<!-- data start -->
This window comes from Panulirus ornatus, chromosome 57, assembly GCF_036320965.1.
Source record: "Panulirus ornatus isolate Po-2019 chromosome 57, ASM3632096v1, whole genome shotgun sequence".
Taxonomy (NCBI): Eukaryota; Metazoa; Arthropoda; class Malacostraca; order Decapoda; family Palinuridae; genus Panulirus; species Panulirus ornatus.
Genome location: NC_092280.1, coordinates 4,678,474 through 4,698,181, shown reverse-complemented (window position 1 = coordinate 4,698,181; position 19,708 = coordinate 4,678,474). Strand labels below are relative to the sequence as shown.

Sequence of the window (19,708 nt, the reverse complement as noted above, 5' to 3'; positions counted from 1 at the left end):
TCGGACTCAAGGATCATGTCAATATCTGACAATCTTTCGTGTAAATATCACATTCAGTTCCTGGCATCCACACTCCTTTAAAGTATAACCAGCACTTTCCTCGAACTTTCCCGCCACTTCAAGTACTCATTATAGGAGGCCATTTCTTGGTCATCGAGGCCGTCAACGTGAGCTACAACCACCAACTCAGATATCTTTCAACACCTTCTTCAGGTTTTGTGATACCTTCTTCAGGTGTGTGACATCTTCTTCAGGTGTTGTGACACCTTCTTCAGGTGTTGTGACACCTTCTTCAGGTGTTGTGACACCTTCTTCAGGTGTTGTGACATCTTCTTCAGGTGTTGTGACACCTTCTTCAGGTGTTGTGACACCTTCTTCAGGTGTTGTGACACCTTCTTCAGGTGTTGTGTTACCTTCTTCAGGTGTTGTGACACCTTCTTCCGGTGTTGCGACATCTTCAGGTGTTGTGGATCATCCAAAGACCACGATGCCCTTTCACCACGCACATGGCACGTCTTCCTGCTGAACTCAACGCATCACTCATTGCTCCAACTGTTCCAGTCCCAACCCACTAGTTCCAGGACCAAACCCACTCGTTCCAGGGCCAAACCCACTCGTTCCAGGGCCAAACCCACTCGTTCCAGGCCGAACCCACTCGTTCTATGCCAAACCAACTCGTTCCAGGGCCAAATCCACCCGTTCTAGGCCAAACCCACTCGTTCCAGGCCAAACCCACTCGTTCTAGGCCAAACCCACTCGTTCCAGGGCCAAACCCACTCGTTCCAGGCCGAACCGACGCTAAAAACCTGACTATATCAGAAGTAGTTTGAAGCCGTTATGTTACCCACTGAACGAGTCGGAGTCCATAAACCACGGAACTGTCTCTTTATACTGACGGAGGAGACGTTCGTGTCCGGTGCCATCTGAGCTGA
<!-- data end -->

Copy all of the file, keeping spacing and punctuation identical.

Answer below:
This window comes from Panulirus ornatus, chromosome 57, assembly GCF_036320965.1.
Source record: "Panulirus ornatus isolate Po-2019 chromosome 57, ASM3632096v1, whole genome shotgun sequence".
Taxonomy (NCBI): Eukaryota; Metazoa; Arthropoda; class Malacostraca; order Decapoda; family Palinuridae; genus Panulirus; species Panulirus ornatus.
Genome location: NC_092280.1, coordinates 4,678,474 through 4,698,181, shown reverse-complemented (window position 1 = coordinate 4,698,181; position 19,708 = coordinate 4,678,474). Strand labels below are relative to the sequence as shown.

Sequence of the window (19,708 nt, the reverse complement as noted above, 5' to 3'; positions counted from 1 at the left end):
TCGGACTCAAGGATCATGTCAATATCTGACAATCTTTCGTGTAAATATCACATTCAGTTCCTGGCATCCACACTCCTTTAAAGTATAACCAGCACTTTCCTCGAACTTTCCCGCCACTTCAAGTACTCATTATAGGAGGCCATTTCTTGGTCATCGAGGCCGTCAACGTGAGCTACAACCACCAACTCAGATATCTTTCAACACCTTCTTCAGGTTTTGTGATACCTTCTTCAGGTGTGTGACATCTTCTTCAGGTGTTGTGACACCTTCTTCAGGTGTTGTGACACCTTCTTCAGGTGTTGTGACACCTTCTTCAGGTGTTGTGACATCTTCTTCAGGTGTTGTGACACCTTCTTCAGGTGTTGTGACACCTTCTTCAGGTGTTGTGACACCTTCTTCAGGTGTTGTGTTACCTTCTTCAGGTGTTGTGACACCTTCTTCCGGTGTTGCGACATCTTCAGGTGTTGTGGATCATCCAAAGACCACGATGCCCTTTCACCACGCACATGGCACGTCTTCCTGCTGAACTCAACGCATCACTCATTGCTCCAACTGTTCCAGTCCCAACCCACTAGTTCCAGGACCAAACCCACTCGTTCCAGGGCCAAACCCACTCGTTCCAGGGCCAAACCCACTCGTTCCAGGCCGAACCCACTCGTTCTATGCCAAACCAACTCGTTCCAGGGCCAAATCCACCCGTTCTAGGCCAAACCCACTCGTTCCAGGCCAAACCCACTCGTTCTAGGCCAAACCCACTCGTTCCAGGGCCAAACCCACTCGTTCCAGGCCGAACCGACGCTAAAAACCTGACTATATCAGAAGTAGTTTGAAGCCGTTATGTTACCCACTGAACGAGTCGGAGTCCATAAACCACGGAACTGTCTCTTTATACTGACGGAGGAGACGTTCGTGTCCGGTGCCATCTGAGCTGA